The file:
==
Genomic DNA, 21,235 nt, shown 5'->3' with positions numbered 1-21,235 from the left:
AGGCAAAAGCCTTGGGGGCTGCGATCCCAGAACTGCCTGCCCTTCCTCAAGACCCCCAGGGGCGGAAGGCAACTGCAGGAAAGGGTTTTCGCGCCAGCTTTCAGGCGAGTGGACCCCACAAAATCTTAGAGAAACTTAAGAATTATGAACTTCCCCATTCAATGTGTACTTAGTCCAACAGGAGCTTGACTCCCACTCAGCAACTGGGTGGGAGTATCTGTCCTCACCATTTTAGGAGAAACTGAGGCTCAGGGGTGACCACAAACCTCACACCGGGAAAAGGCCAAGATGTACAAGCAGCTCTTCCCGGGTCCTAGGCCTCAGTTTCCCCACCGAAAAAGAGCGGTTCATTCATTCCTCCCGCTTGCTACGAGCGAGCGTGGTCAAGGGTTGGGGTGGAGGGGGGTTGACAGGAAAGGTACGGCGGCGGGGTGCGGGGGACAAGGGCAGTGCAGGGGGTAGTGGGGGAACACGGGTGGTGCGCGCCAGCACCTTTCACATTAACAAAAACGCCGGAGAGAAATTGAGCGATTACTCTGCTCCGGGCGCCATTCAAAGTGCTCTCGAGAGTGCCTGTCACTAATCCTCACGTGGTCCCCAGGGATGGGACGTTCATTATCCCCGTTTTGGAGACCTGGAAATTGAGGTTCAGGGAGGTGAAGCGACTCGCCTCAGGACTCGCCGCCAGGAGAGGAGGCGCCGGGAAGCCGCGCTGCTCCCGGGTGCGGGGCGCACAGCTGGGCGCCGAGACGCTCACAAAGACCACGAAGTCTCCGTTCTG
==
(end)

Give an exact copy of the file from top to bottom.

Genomic DNA, 21,235 nt, shown 5'->3' with positions numbered 1-21,235 from the left:
AGGCAAAAGCCTTGGGGGCTGCGATCCCAGAACTGCCTGCCCTTCCTCAAGACCCCCAGGGGCGGAAGGCAACTGCAGGAAAGGGTTTTCGCGCCAGCTTTCAGGCGAGTGGACCCCACAAAATCTTAGAGAAACTTAAGAATTATGAACTTCCCCATTCAATGTGTACTTAGTCCAACAGGAGCTTGACTCCCACTCAGCAACTGGGTGGGAGTATCTGTCCTCACCATTTTAGGAGAAACTGAGGCTCAGGGGTGACCACAAACCTCACACCGGGAAAAGGCCAAGATGTACAAGCAGCTCTTCCCGGGTCCTAGGCCTCAGTTTCCCCACCGAAAAAGAGCGGTTCATTCATTCCTCCCGCTTGCTACGAGCGAGCGTGGTCAAGGGTTGGGGTGGAGGGGGGTTGACAGGAAAGGTACGGCGGCGGGGTGCGGGGGACAAGGGCAGTGCAGGGGGTAGTGGGGGAACACGGGTGGTGCGCGCCAGCACCTTTCACATTAACAAAAACGCCGGAGAGAAATTGAGCGATTACTCTGCTCCGGGCGCCATTCAAAGTGCTCTCGAGAGTGCCTGTCACTAATCCTCACGTGGTCCCCAGGGATGGGACGTTCATTATCCCCGTTTTGGAGACCTGGAAATTGAGGTTCAGGGAGGTGAAGCGACTCGCCTCAGGACTCGCCGCCAGGAGAGGAGGCGCCGGGAAGCCGCGCTGCTCCCGGGTGCGGGGCGCACAGCTGGGCGCCGAGACGCTCACAAAGACCACGAAGTCTCCGTTCTG